This exception means that a private fund’s commercial activities will generally not cause a sovereign wealth fund that invests in the private fund to lose its tax exemption; however, the sovereign wealth fund will still be taxed on its share of the U.S. income of the private fund attributable to commercial activities, and may have to file a U.S. tax return reporting such income. In addition, if a sovereign wealth fund owns more than 50% of a private fund or otherwise has effective control over the private fund, and the private fund engages in some commercial activity, the private fund itself would be treated as a controlled commercial entity, and the sovereign wealth fund’s entire share of the income of the private fund (whether or not such income was from a commercial activity) would be ineligible for the benefits of Section 892.  

Investing and Trading in Financial Instruments. Solely for purposes of determining status as a controlled commercial entity, investing and trading in financial instruments will not be considered a commercial activity, regardless of whether such financial instruments are held in the execution of governmental financial or monetary policy. However, a foreign government will continue to be ineligible for the benefits of Section 892 with respect to income from financial instruments (which is defined to exclude stocks, securities, loans and commodities) unless held in the execution of governmental financial or monetary policy.

Inadvertent Commercial Activity. Solely for purposes of determining status as a controlled commercial entity, inadvertent commercial activity is disregarded. An entity’s commercial activity is “inadvertent” if (i) adequate written policies and procedures are in place to monitor the entity’s worldwide activities, (ii) not more than 5% of the entity’s assets were used in commercial activities, (iii) not more than 5% of the entity’s income was derived from commercial activities, (iv) the commercial activity is discontinued within 120 days of discovery, and (v) adequate records of each discovered commercial activity and remedial action are retained. A foreign government will nonetheless continue to be subject to U.S. tax on income from inadvertent commercial activities.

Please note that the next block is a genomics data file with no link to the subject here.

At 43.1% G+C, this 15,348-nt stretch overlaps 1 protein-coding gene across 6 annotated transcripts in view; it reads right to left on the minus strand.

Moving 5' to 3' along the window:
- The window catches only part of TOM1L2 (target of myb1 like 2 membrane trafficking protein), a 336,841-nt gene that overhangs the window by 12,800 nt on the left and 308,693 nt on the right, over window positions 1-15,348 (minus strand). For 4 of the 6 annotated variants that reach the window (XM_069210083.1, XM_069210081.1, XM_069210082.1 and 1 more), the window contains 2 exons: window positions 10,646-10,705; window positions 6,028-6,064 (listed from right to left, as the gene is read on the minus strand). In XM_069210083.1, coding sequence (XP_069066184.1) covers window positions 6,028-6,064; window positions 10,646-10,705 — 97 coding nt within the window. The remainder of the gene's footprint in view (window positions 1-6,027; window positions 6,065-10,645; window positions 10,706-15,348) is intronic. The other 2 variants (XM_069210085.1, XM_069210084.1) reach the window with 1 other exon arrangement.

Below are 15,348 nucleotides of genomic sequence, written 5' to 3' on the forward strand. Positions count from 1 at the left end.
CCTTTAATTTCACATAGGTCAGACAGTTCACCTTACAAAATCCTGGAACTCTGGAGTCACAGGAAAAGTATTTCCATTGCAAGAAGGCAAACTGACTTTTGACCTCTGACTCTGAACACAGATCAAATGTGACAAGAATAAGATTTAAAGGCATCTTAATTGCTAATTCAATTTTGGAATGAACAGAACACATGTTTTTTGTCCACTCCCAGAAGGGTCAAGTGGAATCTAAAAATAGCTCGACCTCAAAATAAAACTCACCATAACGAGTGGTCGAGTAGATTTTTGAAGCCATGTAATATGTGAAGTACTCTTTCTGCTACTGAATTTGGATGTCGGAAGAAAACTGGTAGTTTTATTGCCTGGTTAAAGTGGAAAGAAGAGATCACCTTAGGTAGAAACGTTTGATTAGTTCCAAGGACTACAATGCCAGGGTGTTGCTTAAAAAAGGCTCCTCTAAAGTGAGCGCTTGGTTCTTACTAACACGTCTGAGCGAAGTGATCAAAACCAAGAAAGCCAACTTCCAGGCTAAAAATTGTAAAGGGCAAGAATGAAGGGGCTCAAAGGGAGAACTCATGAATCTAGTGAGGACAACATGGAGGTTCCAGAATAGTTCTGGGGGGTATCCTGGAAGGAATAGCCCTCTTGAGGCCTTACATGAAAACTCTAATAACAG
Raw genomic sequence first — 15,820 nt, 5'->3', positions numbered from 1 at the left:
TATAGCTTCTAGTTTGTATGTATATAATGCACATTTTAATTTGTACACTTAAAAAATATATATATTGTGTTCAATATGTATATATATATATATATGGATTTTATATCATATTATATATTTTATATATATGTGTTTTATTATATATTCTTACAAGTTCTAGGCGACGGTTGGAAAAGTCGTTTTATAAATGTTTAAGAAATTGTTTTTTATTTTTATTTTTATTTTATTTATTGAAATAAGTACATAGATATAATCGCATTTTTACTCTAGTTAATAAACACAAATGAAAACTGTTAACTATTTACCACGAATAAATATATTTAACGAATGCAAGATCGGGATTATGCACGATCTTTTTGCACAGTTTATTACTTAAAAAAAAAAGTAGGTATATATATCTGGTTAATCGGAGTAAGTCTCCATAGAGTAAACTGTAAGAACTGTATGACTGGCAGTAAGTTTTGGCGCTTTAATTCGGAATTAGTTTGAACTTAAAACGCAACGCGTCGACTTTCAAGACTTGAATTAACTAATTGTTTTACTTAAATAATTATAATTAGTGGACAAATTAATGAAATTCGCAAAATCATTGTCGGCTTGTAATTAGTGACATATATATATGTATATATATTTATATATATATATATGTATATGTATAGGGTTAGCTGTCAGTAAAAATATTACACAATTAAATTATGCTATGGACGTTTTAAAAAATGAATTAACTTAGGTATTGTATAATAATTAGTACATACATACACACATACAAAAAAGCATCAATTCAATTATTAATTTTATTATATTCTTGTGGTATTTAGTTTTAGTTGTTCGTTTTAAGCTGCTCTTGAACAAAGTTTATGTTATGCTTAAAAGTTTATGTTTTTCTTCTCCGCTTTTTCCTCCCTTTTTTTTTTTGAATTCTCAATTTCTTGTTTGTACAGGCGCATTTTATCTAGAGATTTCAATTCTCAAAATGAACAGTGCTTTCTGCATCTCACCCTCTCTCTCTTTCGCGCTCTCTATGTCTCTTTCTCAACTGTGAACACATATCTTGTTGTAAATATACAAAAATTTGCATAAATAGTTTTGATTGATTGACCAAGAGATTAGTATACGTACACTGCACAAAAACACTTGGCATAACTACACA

Changes to “Commercial Activity” Rules

Partnership Trading Activities. Current law provides that trading for one’s own account does not constitute a commercial activity. The proposed regulations clarify that a partner in a partnership that trades for its own account (regardless of the partner’s participation in the management and conduct of the partnership’s business) will not be treated as engaged in a commercial activity solely because of its interest in the partnership. This exception does not apply if the partnership is a “dealer” in stocks, bonds, other securities, commodities or financial instruments. The same rule would apply to a member of a limited liability company.  

Disposition of U.S. Real Property Interests. Pursuant to the new proposals, the disposition of a U.S. real property interest will not be considered a commercial activity. A “U.S. real property interest” generally includes any non-creditor interest in U.S. real property and stock of a U.S. real property holding corporation (generally, a U.S. corporation that holds substantial U.S. real property interests). However, a foreign government will continue to be subject to U.S. tax on the gain from the disposition of a U.S. real property interest (other than stock of a U.S. real property holding corporation), including its share of such gain recognized by a partnership in which it invests. As under prior law, income from net leases (even though not considered a commercial activity) is not exempt from U.S. tax under Section 892.  

Annual Testing

Under prior law, it was not clear whether an entity that engaged in commercial activities could regain eligibility for Section 892 once it ceased to engage in those activities. The proposed regulations provide that the determination of controlled commercial entity status will be made for each taxable year. As a result, a controlled entity will not be “tainted” by commercial activity from a prior year.

No Change in Scope of Section 892 Exemption

As noted above, although these proposed rules significantly narrow the impact of the all-ornothing rule that can disqualify a controlled entity from receiving the benefits of Section 892 exemption, it does not expand the categories of income eligible for that exemption. Accordingly, like other foreign investors, a foreign governmental entity may still prefer to use “blocker” and AIV structures to avoid the need to file U.S. tax returns even if its Section 892 exemption is not at risk.